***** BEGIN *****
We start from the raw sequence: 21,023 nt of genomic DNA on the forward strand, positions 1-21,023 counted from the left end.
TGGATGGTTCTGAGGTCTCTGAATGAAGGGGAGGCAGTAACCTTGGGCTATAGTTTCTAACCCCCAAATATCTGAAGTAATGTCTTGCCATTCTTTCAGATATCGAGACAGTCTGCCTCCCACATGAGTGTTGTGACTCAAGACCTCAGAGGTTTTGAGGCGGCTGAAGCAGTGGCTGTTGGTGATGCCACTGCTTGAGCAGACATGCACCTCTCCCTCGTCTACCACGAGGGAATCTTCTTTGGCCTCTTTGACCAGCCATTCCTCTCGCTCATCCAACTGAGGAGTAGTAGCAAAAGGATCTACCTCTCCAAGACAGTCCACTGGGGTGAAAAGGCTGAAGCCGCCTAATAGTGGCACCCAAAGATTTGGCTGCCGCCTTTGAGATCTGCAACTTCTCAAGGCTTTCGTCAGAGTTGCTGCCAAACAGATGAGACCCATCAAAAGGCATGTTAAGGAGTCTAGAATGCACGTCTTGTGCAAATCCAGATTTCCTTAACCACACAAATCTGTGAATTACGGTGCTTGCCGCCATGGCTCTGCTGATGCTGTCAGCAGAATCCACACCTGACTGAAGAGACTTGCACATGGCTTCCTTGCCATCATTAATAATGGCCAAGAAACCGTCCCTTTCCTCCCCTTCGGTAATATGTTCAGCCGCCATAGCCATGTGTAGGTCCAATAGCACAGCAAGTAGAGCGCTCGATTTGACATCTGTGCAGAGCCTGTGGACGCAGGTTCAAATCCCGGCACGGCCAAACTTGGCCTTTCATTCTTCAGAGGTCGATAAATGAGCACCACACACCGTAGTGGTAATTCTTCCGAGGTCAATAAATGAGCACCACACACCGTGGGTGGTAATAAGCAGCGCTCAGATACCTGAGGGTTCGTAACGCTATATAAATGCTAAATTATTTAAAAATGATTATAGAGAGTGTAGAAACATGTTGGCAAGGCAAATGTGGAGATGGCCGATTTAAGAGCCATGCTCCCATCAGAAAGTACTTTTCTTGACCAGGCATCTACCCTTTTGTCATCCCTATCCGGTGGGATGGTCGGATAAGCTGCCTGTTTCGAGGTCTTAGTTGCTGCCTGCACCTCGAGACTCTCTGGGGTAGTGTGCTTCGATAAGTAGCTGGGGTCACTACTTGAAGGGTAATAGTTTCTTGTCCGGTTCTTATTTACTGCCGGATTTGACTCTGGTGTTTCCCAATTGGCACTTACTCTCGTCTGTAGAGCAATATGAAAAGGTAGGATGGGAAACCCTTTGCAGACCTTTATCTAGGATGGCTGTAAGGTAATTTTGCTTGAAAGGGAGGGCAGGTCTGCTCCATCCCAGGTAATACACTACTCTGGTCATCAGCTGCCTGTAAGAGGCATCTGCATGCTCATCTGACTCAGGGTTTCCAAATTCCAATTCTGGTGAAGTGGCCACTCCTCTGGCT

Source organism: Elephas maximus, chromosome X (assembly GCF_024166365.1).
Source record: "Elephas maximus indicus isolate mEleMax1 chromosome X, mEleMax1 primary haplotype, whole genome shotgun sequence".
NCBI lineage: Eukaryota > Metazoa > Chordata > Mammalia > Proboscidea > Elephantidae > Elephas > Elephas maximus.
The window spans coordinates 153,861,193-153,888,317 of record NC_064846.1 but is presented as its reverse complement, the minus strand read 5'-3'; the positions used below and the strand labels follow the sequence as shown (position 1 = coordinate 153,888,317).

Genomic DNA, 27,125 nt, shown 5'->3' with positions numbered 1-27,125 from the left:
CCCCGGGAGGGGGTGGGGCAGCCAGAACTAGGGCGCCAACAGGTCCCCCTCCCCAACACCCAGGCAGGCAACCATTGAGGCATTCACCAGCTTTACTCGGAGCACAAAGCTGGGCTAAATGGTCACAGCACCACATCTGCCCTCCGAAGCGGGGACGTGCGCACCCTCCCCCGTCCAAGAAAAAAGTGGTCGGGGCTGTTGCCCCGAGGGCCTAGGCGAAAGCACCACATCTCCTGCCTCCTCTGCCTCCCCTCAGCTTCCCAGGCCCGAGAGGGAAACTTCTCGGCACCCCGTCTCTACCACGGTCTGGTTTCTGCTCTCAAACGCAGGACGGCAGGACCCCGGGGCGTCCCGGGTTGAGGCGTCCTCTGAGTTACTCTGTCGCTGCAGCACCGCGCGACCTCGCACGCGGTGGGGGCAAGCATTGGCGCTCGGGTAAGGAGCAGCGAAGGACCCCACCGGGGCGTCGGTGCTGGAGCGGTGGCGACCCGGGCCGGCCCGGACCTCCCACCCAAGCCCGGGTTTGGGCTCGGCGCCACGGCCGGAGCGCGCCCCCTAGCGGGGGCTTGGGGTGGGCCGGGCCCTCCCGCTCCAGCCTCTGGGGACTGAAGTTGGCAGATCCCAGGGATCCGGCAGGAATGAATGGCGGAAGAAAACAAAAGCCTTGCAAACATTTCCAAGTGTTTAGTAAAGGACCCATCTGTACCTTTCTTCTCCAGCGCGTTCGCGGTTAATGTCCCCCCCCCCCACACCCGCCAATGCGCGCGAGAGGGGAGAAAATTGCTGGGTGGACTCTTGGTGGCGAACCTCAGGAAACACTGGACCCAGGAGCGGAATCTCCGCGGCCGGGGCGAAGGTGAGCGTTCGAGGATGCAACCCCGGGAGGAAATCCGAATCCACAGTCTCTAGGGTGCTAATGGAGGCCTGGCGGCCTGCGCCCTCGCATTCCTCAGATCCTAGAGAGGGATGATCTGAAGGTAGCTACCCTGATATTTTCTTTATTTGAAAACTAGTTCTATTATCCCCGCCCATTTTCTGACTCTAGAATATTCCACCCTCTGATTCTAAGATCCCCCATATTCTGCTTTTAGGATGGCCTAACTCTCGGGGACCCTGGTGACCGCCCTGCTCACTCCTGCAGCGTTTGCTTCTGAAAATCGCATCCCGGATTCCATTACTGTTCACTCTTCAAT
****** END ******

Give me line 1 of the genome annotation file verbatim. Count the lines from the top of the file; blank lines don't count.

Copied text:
We start from the raw sequence: 21,023 nt of genomic DNA on the forward strand, positions 1-21,023 counted from the left end.